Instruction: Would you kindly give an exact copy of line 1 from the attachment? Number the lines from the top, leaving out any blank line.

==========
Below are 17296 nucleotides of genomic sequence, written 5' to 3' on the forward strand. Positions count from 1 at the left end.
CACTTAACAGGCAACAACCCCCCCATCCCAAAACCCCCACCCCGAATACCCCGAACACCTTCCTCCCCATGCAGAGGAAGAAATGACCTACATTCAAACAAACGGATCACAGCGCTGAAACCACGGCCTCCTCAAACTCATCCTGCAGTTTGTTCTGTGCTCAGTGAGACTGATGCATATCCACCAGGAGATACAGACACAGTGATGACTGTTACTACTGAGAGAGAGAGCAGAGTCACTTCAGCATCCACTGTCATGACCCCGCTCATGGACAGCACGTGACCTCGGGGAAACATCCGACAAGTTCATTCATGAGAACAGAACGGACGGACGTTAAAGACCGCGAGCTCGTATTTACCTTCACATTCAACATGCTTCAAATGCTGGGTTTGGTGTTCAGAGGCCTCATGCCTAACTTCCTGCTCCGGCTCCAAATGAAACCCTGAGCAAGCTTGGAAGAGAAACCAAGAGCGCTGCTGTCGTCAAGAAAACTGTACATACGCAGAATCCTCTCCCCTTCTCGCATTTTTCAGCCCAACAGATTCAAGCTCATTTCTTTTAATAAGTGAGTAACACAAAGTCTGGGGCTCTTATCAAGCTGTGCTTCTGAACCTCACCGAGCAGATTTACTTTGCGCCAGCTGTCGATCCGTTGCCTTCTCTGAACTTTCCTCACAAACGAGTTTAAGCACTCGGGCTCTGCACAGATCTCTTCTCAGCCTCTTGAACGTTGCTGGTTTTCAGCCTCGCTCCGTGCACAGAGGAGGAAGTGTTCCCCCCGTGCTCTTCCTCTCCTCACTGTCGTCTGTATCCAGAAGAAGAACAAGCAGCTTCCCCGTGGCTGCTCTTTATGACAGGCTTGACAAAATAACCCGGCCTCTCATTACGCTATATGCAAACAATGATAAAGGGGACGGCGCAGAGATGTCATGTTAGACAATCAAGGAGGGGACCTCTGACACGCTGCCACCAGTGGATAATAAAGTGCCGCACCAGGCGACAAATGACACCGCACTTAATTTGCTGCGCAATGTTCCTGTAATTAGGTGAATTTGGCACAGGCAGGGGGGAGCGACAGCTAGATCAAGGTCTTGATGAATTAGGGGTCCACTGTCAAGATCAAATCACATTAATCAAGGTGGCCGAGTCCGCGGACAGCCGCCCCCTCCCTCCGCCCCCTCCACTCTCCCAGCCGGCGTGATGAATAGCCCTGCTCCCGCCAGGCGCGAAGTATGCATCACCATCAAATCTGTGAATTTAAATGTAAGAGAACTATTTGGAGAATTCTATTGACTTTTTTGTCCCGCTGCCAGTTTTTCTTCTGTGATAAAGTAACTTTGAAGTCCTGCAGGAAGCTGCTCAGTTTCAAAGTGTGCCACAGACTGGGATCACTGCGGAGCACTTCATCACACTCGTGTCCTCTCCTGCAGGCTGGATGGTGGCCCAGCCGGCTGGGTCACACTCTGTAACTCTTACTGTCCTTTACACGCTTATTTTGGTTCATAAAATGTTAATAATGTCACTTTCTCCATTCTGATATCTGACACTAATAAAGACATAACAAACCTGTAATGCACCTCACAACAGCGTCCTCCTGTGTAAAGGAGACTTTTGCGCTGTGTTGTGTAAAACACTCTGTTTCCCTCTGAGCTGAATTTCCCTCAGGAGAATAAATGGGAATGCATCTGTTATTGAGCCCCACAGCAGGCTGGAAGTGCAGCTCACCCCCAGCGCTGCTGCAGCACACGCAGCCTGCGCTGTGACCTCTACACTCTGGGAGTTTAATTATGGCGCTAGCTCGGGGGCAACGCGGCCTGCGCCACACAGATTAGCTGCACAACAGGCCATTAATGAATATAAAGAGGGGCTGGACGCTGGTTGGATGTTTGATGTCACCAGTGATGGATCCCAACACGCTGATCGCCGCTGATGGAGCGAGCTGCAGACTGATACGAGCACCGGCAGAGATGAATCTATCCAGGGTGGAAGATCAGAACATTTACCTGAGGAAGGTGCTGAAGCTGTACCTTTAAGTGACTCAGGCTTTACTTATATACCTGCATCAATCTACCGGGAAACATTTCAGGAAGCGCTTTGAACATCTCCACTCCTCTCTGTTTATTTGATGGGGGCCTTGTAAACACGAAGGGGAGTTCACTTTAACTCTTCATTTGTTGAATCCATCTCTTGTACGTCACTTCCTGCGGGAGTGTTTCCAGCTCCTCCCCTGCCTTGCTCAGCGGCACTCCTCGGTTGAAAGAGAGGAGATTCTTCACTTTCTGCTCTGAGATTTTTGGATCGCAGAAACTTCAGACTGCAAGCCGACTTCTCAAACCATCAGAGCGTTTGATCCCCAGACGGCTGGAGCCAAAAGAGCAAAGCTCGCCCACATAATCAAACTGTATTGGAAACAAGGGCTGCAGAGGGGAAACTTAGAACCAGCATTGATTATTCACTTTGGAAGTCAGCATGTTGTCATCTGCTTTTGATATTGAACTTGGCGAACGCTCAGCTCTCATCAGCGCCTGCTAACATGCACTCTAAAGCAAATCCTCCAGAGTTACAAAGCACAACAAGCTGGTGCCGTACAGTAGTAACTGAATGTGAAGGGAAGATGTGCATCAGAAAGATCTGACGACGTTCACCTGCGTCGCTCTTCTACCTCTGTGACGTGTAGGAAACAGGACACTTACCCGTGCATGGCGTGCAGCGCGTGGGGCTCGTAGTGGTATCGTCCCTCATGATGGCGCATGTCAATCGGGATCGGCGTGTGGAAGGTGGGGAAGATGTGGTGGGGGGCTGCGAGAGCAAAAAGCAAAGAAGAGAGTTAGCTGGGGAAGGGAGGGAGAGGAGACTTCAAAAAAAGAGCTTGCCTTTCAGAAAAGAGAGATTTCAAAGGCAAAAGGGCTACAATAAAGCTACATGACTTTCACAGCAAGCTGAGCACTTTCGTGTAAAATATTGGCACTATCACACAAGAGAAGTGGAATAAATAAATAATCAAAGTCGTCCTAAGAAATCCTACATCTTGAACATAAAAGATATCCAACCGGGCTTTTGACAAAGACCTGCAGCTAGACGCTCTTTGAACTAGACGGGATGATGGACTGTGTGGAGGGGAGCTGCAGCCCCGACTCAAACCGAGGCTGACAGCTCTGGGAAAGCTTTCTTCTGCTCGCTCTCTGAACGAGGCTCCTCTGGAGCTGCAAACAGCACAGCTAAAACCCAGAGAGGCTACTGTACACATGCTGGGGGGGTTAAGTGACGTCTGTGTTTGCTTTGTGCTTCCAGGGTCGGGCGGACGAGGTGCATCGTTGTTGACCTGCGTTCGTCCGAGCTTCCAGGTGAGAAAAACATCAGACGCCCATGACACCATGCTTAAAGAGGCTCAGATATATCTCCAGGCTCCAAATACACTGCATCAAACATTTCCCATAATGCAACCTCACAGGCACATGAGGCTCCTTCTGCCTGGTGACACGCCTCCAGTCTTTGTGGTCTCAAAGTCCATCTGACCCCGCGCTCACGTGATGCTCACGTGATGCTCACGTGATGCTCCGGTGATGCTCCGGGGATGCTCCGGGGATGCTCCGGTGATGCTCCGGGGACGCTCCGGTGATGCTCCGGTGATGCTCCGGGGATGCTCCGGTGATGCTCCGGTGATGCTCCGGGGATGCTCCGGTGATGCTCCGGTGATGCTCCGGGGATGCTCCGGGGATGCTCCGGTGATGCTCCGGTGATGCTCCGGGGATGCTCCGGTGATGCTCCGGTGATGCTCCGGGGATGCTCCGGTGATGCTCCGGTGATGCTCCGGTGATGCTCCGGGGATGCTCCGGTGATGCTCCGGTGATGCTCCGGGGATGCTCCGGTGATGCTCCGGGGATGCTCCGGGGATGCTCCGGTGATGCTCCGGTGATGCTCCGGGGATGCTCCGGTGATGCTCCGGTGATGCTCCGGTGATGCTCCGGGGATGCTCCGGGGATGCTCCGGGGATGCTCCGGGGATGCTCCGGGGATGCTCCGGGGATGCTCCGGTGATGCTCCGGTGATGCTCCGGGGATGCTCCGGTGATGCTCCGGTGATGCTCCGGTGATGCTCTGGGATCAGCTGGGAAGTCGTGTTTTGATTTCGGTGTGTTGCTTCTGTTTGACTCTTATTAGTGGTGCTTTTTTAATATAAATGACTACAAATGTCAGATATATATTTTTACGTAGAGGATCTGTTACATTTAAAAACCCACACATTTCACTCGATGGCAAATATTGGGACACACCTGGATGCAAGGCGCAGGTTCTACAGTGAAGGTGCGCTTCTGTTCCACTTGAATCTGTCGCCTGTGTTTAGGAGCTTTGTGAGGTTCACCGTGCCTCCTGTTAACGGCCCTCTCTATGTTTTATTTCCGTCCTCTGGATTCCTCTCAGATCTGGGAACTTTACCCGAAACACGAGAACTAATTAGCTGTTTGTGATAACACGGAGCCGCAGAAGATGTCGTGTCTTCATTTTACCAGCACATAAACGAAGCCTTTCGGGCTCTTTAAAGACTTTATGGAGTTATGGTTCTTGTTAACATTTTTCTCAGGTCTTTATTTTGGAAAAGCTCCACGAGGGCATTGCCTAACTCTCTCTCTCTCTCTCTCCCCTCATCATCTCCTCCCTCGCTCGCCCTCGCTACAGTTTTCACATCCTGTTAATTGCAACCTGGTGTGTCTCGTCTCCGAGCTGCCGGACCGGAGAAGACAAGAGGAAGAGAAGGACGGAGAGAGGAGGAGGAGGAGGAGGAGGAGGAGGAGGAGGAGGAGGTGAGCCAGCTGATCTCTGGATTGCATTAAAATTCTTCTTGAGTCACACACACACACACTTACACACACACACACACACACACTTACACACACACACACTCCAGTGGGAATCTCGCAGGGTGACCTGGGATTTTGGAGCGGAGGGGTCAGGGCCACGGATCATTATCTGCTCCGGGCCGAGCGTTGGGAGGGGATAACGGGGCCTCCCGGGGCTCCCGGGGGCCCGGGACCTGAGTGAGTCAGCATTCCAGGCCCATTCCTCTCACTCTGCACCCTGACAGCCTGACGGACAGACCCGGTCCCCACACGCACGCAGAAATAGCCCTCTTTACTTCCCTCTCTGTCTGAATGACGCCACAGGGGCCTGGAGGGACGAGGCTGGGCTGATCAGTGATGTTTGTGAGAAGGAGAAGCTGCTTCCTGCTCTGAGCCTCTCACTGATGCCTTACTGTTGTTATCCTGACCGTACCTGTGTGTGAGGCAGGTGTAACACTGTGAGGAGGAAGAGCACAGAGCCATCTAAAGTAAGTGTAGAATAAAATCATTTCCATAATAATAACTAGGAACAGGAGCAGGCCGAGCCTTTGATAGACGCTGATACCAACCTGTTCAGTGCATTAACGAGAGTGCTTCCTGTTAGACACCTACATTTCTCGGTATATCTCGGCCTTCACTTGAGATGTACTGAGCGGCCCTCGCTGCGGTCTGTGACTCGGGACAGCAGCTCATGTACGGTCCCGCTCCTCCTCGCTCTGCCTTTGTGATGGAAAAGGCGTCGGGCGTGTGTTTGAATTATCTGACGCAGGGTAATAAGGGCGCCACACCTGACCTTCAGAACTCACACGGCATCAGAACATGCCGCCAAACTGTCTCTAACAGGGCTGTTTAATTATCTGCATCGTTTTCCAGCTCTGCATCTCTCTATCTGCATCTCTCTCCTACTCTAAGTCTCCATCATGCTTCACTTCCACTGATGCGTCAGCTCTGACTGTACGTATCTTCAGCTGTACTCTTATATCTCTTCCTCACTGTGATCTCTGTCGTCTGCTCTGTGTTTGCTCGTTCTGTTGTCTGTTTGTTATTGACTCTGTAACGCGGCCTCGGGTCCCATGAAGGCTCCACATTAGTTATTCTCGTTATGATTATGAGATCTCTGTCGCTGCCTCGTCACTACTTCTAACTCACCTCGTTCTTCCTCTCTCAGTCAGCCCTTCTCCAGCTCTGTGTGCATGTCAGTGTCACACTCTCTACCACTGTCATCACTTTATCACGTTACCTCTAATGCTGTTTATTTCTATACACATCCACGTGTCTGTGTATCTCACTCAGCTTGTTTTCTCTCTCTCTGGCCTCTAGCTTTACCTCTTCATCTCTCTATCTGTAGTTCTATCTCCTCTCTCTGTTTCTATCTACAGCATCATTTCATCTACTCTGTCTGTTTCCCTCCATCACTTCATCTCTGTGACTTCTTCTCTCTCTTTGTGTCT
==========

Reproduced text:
Below are 17296 nucleotides of genomic sequence, written 5' to 3' on the forward strand. Positions count from 1 at the left end.